Joint venture to invest in waste-to-energy in Africa

Published on 13/04/2024 | La rédaction

Astra Energy and Powertron Global announce the launch of a joint venture to invest in energy recovery in Africa. Astra already has a portfolio of projects, notably in the autonomous archipelago of Zanzibar in Tanzania and in Lesotho.

At a time when the African continent is crumbling under tons of waste, two American companies have decided to work together to exploit this potential for energy recovery. Astra Energy and Powertron Global have announced the launch of a joint venture to explore investment opportunities in Africa.

Astra Energy has made a name for itself in recent months by winning concessions in at least two African countries. The company, headed by Ron Loudoun, has reached an agreement with the authorities of the autonomous archipelago of Zanzibar in Tanzania for the conversion into energy of300 tonnes of municipal solid waste per day to generate 50 MW of electricity on the main island of Unguja. The electricity generated will be sold to the state-owned Zanzibar Electricity Corporation (Zeco), starting in 2025.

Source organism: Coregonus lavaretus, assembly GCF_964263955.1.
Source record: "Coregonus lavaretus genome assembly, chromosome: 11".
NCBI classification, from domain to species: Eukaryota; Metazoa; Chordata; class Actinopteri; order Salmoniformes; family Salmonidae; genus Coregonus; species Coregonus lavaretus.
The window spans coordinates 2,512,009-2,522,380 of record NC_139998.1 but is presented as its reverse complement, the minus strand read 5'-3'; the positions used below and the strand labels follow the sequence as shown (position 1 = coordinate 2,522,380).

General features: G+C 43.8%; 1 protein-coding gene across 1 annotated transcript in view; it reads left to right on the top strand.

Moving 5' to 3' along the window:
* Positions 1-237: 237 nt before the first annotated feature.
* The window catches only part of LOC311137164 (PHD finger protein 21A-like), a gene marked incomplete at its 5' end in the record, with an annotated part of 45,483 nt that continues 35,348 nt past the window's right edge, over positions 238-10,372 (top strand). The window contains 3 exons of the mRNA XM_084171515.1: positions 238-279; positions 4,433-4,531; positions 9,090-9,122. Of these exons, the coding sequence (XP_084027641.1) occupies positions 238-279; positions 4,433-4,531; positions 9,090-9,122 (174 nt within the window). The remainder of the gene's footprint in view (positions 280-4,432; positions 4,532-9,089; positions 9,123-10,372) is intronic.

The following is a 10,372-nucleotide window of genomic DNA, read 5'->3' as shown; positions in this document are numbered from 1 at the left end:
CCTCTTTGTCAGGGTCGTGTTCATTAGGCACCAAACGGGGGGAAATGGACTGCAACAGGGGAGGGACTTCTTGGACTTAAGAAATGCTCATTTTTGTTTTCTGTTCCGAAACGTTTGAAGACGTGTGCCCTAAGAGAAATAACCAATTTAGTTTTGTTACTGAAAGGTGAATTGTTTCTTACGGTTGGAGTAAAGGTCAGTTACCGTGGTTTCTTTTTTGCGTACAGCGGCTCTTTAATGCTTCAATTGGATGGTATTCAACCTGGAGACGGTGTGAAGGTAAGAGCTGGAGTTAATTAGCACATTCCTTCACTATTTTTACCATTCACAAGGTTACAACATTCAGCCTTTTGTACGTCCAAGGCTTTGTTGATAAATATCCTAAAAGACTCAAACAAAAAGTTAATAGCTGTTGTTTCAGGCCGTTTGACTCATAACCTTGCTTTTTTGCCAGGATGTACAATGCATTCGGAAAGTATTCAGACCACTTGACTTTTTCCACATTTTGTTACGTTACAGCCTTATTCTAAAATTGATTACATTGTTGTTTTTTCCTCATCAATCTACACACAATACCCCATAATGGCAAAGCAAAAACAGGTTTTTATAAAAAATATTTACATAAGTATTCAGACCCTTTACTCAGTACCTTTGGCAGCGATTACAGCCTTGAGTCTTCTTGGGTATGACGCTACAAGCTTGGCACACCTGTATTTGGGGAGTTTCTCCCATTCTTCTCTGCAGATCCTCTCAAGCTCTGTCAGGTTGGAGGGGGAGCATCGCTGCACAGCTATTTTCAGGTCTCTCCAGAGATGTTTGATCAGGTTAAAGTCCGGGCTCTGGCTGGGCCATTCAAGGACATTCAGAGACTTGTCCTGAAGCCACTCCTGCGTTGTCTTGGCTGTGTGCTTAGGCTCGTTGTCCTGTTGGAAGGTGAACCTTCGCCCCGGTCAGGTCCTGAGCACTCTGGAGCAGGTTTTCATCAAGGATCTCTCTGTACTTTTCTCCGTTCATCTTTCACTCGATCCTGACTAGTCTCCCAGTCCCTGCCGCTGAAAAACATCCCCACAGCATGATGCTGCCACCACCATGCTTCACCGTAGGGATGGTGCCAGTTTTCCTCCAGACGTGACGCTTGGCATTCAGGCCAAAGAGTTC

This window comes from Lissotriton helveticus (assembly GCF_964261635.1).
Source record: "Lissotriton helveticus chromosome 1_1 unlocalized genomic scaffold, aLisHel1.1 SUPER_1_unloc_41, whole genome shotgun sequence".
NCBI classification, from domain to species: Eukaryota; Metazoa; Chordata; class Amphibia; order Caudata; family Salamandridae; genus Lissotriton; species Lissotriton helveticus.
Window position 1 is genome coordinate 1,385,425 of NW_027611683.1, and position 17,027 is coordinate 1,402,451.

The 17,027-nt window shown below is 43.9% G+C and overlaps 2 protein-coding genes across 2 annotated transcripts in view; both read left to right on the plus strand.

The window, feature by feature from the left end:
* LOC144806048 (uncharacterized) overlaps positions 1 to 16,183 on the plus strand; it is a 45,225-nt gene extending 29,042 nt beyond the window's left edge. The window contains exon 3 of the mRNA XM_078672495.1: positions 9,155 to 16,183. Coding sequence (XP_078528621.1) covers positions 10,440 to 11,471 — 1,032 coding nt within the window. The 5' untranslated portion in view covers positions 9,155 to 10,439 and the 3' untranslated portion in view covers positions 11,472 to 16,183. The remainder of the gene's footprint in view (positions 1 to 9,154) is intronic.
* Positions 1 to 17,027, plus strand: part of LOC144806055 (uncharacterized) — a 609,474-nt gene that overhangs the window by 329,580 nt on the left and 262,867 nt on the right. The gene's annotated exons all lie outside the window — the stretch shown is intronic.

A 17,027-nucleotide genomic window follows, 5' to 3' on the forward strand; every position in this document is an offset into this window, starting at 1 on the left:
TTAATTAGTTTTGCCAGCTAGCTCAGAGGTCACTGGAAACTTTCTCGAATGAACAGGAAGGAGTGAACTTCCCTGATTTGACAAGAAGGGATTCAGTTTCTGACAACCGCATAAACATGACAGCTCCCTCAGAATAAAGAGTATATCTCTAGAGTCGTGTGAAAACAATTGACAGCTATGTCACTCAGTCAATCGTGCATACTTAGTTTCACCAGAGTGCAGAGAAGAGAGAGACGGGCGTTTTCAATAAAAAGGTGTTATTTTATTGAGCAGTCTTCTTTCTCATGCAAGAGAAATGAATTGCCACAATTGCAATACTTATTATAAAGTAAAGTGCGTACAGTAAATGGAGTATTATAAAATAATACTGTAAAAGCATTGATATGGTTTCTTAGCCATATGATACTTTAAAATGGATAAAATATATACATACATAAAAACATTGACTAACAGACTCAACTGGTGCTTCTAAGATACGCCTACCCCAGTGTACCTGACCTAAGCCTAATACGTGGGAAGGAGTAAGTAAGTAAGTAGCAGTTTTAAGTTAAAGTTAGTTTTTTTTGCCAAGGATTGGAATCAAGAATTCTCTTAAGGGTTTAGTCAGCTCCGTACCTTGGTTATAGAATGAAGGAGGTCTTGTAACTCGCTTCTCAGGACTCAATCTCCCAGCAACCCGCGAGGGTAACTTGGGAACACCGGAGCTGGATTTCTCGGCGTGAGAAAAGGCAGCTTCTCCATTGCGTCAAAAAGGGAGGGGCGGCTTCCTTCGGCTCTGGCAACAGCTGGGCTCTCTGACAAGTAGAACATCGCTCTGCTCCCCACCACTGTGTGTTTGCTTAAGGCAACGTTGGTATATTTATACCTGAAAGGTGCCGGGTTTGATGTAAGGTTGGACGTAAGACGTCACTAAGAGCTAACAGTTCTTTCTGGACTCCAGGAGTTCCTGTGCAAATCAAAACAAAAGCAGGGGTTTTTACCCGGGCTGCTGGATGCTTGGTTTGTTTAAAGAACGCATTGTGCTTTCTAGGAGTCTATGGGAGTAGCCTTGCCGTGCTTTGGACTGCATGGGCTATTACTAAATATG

Triple impact

In Lesotho, Astra aims to develop 100 MW of capacity, including waste-to-energy conversion. The partnership with Powerton covers these two projects in Eastern and Southern Africa. The new joint venture will be 40% owned by Astra " and $5 million in cash in exchange for the contribution of its waste-to-energy technology. waste-to-energy technology", says the San Diego, California-based company.

According to Astra, the projects developed by the new joint venture "will make it possible to treat the waste accumulated in many regions, produce supplementary energy, improve the reliability of our products and services, and reduce the environmental impact of our operations". reliability of the electricity supply essential to a growing economy, and reduce carbon emissions". According to Australian researcher Carlito Baltazar Tabelin, the annual volume of waste generated in sub-Saharan Africa rose from 81 million tonnes to 174 million tonnes per year between 2012 and 2016, and is expected to reach 269 million tonnes by 2030.

In 2018, municipal solid waste collection coverage in Sub-Saharan Africa was estimated at 44%. Waste-to-energy solutions could encourage collection and, above all, reduce the pressure on landfills such as Kibele in Zanzibar, where 120 tonnes of waste are dumped on average every day.


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